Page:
Sending more troops to Middle East 'exactly the right thing' to do: Liz Cheney

Rep. Liz Cheney, R-Wyo., is interviewed on "This Week" about the Trump administration's latest foreign policy challenges and its battle with Democrats over investigations.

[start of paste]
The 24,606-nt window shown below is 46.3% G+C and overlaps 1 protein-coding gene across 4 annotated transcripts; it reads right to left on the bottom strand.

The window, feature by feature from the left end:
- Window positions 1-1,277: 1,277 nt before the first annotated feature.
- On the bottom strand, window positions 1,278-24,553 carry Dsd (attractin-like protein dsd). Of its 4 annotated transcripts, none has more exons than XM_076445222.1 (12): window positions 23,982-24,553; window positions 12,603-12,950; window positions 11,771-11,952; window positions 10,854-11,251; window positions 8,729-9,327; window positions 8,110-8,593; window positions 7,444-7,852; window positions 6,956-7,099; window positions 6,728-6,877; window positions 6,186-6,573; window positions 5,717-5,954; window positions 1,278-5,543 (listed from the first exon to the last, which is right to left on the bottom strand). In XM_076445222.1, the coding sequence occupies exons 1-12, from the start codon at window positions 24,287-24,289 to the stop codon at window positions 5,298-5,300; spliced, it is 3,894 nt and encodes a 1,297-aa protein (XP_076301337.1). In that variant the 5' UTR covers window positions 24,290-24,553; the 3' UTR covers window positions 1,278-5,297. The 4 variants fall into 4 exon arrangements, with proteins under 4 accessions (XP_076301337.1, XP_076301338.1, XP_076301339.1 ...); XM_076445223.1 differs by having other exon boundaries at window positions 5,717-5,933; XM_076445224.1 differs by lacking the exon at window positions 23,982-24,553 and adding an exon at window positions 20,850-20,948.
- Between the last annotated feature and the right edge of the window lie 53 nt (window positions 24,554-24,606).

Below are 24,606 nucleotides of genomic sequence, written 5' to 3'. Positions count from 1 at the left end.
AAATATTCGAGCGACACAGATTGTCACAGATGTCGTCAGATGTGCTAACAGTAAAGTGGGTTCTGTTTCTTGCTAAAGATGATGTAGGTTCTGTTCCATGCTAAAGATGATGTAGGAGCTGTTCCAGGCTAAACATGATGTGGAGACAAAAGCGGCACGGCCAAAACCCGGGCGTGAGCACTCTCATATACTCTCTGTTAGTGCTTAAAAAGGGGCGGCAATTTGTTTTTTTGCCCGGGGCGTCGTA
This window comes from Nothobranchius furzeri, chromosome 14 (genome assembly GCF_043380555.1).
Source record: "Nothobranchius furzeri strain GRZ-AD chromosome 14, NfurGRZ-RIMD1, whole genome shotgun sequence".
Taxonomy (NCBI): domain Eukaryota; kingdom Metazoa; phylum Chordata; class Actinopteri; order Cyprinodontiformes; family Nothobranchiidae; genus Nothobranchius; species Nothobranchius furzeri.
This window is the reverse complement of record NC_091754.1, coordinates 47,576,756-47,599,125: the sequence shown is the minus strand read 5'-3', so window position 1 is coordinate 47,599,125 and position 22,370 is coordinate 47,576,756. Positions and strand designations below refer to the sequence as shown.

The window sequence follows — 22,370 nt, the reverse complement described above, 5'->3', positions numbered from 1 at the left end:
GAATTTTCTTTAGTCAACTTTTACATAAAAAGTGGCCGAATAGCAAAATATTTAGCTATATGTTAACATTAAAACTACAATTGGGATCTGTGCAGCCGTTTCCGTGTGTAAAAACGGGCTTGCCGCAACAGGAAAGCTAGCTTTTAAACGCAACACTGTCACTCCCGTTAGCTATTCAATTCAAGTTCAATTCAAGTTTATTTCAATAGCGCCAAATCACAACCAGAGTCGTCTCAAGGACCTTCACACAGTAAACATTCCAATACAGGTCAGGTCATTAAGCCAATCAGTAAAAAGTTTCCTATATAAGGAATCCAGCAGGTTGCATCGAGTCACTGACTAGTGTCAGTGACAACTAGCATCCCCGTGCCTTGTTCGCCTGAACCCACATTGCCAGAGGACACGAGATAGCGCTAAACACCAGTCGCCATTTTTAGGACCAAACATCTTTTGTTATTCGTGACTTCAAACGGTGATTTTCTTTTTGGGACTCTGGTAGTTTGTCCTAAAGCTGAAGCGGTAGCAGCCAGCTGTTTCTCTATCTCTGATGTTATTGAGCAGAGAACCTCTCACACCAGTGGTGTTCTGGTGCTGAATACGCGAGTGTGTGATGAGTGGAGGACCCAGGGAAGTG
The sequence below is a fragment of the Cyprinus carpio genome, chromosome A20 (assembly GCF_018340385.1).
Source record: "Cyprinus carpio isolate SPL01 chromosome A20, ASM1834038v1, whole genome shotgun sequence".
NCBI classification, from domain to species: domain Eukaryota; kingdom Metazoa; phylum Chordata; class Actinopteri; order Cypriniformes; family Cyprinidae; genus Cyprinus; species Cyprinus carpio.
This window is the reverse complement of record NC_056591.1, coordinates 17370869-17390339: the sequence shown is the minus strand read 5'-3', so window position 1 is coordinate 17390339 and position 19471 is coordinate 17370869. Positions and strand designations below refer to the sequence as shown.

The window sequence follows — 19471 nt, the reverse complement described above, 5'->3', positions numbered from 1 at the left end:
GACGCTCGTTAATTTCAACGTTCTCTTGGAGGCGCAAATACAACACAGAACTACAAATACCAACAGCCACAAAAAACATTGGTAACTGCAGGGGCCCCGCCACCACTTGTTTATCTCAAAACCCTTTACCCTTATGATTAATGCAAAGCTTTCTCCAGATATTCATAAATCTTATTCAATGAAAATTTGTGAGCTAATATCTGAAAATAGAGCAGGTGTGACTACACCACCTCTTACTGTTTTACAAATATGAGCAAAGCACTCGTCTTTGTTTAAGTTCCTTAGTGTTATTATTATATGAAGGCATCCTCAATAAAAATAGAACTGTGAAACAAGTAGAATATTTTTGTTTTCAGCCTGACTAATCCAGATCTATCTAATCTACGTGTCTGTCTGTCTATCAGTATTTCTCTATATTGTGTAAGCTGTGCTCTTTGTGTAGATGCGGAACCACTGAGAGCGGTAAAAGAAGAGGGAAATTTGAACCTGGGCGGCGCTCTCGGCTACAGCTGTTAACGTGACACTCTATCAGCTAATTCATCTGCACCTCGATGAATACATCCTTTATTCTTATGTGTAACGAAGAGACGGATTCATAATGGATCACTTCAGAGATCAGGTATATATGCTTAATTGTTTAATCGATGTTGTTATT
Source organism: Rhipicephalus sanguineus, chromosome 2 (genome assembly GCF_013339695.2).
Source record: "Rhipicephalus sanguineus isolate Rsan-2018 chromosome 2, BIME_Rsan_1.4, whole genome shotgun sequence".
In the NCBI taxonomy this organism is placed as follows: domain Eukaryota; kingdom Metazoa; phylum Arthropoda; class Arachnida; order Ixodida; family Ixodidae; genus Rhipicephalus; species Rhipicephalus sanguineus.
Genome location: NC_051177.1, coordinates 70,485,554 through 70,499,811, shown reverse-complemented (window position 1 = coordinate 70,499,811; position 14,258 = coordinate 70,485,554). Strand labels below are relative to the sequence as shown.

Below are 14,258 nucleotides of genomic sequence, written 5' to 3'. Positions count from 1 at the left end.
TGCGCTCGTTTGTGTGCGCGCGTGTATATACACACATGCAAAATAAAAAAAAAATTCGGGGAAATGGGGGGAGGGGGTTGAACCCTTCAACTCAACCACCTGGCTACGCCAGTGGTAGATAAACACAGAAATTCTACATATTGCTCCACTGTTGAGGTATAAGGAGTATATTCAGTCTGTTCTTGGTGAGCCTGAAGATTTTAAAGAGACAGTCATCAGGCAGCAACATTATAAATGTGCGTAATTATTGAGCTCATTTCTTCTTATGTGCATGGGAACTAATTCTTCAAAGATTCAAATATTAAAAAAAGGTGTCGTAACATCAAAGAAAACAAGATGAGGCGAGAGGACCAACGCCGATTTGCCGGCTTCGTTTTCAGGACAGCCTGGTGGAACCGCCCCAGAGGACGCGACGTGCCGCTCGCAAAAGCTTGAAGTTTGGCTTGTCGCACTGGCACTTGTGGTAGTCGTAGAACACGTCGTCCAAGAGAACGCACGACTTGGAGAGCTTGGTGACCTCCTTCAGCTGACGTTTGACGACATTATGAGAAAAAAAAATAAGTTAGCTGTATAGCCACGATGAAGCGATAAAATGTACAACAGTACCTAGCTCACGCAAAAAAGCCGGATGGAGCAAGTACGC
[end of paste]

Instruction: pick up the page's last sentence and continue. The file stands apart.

6:49 | 05/26/19

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Transcript for Sending more troops to Middle East 'exactly the right thing' to do: Liz Cheney